Ouzo is a drink that also has disputed origins. While there are many claims as to where it originated and how, large scale production did not start until after the Greeks gained independence. The island of Lesbos became the center of production for the beverage. Ouzo gained even more favor in the early 20th century Absinthe fell out of style and the Varvayanis company began to produce and market a "high quality" Ouzo distilled in copper vats. In Greece ouzo is typically served mixed with water or served straight up, I certainly encountered in in the straight up form more often, but then again I don't know what should be expected for a gratis drink. More commonly in the west is it mixed with cola and can often be bought in pre mixed bottles. Like other anise beverages ouzo starts with pure high proof alcohol being mixed with anise seed. Ouzo may contain other additions such as star anise, cloves, and cinnamon.

Monday, December 14, 2009

Ski and Shoot

I have always thought the biathlon was a pretty interesting event. This may just be because I'm from a town with almost endless amounts of Nordic skiing terrain and rural enough that pretty much everyone goes shooting at least a couple of times. I am always surprised that most people barley know what it is, let a lone know anything about it except for the fact that its an Olympic sport that combines skiing and shooting. Its amazinly impressvie how fast these skiier are, and even more astounding how well they can shoot after being at almost a full sprint for 5-10k. Although relatively unknown in the states, its currently the most televised winter sporting event in Europe.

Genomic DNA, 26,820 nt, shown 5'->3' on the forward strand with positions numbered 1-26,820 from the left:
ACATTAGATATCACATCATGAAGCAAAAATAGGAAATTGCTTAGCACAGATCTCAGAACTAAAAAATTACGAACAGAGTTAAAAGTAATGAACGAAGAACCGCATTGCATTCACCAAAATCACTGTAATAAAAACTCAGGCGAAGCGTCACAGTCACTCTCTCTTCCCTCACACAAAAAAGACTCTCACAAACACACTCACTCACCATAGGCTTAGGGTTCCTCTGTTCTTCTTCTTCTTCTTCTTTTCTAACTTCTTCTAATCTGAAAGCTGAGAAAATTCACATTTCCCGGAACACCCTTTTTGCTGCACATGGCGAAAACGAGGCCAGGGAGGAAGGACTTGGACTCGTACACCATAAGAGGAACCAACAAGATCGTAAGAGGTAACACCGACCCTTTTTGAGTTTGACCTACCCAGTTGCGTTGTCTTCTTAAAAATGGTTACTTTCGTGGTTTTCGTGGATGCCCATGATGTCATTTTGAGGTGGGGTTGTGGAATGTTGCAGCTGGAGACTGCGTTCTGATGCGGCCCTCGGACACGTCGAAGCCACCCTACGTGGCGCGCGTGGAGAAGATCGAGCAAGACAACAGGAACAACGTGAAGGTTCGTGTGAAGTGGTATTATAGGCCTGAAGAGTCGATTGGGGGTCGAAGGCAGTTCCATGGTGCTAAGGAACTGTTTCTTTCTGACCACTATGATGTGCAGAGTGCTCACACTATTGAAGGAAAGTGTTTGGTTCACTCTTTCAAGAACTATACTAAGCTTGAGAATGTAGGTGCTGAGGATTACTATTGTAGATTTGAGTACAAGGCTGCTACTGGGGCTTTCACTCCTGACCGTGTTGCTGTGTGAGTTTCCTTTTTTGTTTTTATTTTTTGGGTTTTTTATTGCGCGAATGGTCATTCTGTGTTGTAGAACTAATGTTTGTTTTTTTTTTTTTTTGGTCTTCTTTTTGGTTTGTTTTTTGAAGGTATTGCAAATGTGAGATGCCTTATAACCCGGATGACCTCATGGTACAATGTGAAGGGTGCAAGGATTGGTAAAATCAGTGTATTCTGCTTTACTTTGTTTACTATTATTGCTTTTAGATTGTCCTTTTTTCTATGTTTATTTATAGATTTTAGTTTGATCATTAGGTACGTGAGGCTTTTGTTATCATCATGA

The Biathlon has its origins in Norwegian military patrols who were equipped with cross country skis and rifles. The first organized competetion to combine skiing and target shooting was held by these patrols in 1776, and continued in regular intervals through the 1800's. This lead to the founding of Trysil Rife and Ski Club, the first club of its kind, whose goal was to promote national defense locally. In 1902 Germany began holding military patrol races in the same style as the Norwegian competitions.

Military partrol races were then shown as a demonstrations port at the first Winter Olympic Games in Charmonix, France. Military patrol races would continue to be shown as demonstrations ports at the 1928, 1936 and 1948 Olympic Games. Finally in 1949 at the 44th session of the International Olympic Committee the Military Patrol would be accepted as an official event. However some changes were made, a proposal by Sweden the event was made an individual competition, opening it up to civilian competitors instead of just military personnel.